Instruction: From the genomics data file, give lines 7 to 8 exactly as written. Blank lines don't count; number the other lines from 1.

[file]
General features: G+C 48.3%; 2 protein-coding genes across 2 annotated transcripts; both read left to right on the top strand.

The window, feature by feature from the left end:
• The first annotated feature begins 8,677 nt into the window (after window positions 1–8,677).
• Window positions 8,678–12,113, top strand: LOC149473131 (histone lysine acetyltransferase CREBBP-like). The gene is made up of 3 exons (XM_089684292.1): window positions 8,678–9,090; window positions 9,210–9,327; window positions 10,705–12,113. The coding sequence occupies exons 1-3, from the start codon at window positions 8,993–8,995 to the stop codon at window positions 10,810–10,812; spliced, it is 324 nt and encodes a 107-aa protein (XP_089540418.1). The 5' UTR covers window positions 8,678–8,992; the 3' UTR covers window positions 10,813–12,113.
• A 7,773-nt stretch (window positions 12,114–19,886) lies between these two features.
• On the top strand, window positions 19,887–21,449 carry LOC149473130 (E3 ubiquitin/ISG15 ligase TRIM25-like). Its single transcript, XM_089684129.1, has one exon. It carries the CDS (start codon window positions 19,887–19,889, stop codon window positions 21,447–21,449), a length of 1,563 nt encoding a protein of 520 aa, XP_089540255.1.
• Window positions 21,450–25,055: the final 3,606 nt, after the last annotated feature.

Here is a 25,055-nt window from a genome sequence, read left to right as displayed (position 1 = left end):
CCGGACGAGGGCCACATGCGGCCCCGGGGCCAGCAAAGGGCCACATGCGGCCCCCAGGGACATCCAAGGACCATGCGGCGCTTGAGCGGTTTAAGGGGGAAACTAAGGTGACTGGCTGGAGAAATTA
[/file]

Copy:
• Window positions 21,450–25,055: the final 3,606 nt, after the last annotated feature.

Here is a 25,055-nt window from a genome sequence, read left to right as displayed (position 1 = left end):